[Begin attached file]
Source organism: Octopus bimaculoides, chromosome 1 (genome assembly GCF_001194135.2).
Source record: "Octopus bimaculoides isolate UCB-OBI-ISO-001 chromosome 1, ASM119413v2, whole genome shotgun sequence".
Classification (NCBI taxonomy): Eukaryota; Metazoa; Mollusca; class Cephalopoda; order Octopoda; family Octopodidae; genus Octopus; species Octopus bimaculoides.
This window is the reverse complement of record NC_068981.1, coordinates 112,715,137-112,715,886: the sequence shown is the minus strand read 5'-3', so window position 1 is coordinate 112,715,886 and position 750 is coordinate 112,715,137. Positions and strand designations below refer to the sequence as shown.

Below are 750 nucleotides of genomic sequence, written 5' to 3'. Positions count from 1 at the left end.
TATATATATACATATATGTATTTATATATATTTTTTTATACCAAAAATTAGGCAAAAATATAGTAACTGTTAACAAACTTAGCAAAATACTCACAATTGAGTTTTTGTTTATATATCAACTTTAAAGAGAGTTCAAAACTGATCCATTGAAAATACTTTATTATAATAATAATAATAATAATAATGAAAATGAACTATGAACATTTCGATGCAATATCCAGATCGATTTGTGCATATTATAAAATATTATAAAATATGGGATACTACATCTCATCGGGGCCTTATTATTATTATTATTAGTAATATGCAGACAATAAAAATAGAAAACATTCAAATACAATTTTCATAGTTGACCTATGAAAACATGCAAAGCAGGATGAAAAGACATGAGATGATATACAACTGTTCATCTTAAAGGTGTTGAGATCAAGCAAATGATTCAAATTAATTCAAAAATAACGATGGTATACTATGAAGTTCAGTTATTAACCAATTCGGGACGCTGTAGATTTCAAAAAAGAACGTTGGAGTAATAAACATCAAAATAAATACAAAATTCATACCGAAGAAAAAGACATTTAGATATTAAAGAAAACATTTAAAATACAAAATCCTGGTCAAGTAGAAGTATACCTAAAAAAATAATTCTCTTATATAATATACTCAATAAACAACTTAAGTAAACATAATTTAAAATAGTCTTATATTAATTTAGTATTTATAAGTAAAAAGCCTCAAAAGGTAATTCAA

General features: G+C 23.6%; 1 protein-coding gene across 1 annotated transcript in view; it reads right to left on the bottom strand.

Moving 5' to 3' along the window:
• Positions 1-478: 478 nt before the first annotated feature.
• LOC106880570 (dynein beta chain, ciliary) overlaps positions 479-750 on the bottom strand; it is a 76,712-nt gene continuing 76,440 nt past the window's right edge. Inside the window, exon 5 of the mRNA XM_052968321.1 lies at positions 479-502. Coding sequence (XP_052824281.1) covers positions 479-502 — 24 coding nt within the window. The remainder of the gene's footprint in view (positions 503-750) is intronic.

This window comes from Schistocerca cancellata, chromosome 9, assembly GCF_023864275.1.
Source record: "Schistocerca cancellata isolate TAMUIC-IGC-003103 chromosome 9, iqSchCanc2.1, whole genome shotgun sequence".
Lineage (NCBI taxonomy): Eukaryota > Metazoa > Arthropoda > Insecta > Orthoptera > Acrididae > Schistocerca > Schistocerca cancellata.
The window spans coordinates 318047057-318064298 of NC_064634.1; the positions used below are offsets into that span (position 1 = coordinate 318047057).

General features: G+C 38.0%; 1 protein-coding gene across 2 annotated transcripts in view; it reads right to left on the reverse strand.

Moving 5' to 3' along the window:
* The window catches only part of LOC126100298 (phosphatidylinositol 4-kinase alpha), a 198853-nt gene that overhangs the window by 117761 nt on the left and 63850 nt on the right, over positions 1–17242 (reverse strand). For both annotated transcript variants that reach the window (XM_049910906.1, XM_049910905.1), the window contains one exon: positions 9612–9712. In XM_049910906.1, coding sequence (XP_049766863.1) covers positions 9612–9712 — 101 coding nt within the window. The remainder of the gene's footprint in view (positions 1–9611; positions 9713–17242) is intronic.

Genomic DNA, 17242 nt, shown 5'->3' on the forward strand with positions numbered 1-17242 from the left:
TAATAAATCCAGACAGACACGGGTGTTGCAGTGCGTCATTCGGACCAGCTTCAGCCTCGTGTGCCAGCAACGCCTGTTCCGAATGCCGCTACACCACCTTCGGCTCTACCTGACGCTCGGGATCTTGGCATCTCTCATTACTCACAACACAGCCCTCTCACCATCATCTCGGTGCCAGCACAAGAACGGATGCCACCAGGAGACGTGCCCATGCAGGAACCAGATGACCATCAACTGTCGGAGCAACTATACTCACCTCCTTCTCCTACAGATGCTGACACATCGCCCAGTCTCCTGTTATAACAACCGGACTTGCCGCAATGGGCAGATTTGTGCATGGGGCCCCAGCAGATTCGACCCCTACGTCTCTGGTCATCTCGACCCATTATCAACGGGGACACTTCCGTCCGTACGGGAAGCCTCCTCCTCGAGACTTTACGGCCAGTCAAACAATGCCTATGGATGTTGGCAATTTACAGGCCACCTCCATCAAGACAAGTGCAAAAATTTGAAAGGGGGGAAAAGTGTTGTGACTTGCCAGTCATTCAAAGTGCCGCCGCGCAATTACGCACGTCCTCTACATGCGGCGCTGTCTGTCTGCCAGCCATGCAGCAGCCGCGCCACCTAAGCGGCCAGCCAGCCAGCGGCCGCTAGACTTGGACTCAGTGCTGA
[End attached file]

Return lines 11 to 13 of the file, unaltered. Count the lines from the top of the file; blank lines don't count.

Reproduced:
This window comes from Schistocerca cancellata, chromosome 9, assembly GCF_023864275.1.
Source record: "Schistocerca cancellata isolate TAMUIC-IGC-003103 chromosome 9, iqSchCanc2.1, whole genome shotgun sequence".
Lineage (NCBI taxonomy): Eukaryota > Metazoa > Arthropoda > Insecta > Orthoptera > Acrididae > Schistocerca > Schistocerca cancellata.